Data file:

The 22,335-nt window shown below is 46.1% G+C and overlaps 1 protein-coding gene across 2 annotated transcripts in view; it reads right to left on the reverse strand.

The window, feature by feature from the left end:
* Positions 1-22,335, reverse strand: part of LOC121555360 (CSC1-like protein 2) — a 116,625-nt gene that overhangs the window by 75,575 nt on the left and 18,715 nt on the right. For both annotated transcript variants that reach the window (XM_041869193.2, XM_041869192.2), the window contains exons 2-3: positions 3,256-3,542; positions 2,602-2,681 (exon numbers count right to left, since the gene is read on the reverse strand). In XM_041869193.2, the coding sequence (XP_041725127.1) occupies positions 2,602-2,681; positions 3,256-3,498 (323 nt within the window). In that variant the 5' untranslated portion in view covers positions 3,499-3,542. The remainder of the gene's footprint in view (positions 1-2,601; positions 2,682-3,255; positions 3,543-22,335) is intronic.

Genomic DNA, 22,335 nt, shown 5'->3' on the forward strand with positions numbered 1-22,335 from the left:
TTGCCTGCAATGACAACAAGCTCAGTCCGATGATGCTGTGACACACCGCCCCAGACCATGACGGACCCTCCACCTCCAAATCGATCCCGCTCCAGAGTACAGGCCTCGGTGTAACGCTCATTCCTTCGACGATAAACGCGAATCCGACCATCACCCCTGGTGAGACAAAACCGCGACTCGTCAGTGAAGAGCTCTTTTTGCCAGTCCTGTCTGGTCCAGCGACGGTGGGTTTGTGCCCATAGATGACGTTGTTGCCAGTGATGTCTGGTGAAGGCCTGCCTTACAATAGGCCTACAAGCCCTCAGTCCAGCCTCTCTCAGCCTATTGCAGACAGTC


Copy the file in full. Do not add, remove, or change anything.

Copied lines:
The 22,335-nt window shown below is 46.1% G+C and overlaps 1 protein-coding gene across 2 annotated transcripts in view; it reads right to left on the reverse strand.

The window, feature by feature from the left end:
* Positions 1-22,335, reverse strand: part of LOC121555360 (CSC1-like protein 2) — a 116,625-nt gene that overhangs the window by 75,575 nt on the left and 18,715 nt on the right. For both annotated transcript variants that reach the window (XM_041869193.2, XM_041869192.2), the window contains exons 2-3: positions 3,256-3,542; positions 2,602-2,681 (exon numbers count right to left, since the gene is read on the reverse strand). In XM_041869193.2, the coding sequence (XP_041725127.1) occupies positions 2,602-2,681; positions 3,256-3,498 (323 nt within the window). In that variant the 5' untranslated portion in view covers positions 3,499-3,542. The remainder of the gene's footprint in view (positions 1-2,601; positions 2,682-3,255; positions 3,543-22,335) is intronic.

Genomic DNA, 22,335 nt, shown 5'->3' on the forward strand with positions numbered 1-22,335 from the left:
TTGCCTGCAATGACAACAAGCTCAGTCCGATGATGCTGTGACACACCGCCCCAGACCATGACGGACCCTCCACCTCCAAATCGATCCCGCTCCAGAGTACAGGCCTCGGTGTAACGCTCATTCCTTCGACGATAAACGCGAATCCGACCATCACCCCTGGTGAGACAAAACCGCGACTCGTCAGTGAAGAGCTCTTTTTGCCAGTCCTGTCTGGTCCAGCGACGGTGGGTTTGTGCCCATAGATGACGTTGTTGCCAGTGATGTCTGGTGAAGGCCTGCCTTACAATAGGCCTACAAGCCCTCAGTCCAGCCTCTCTCAGCCTATTGCAGACAGTC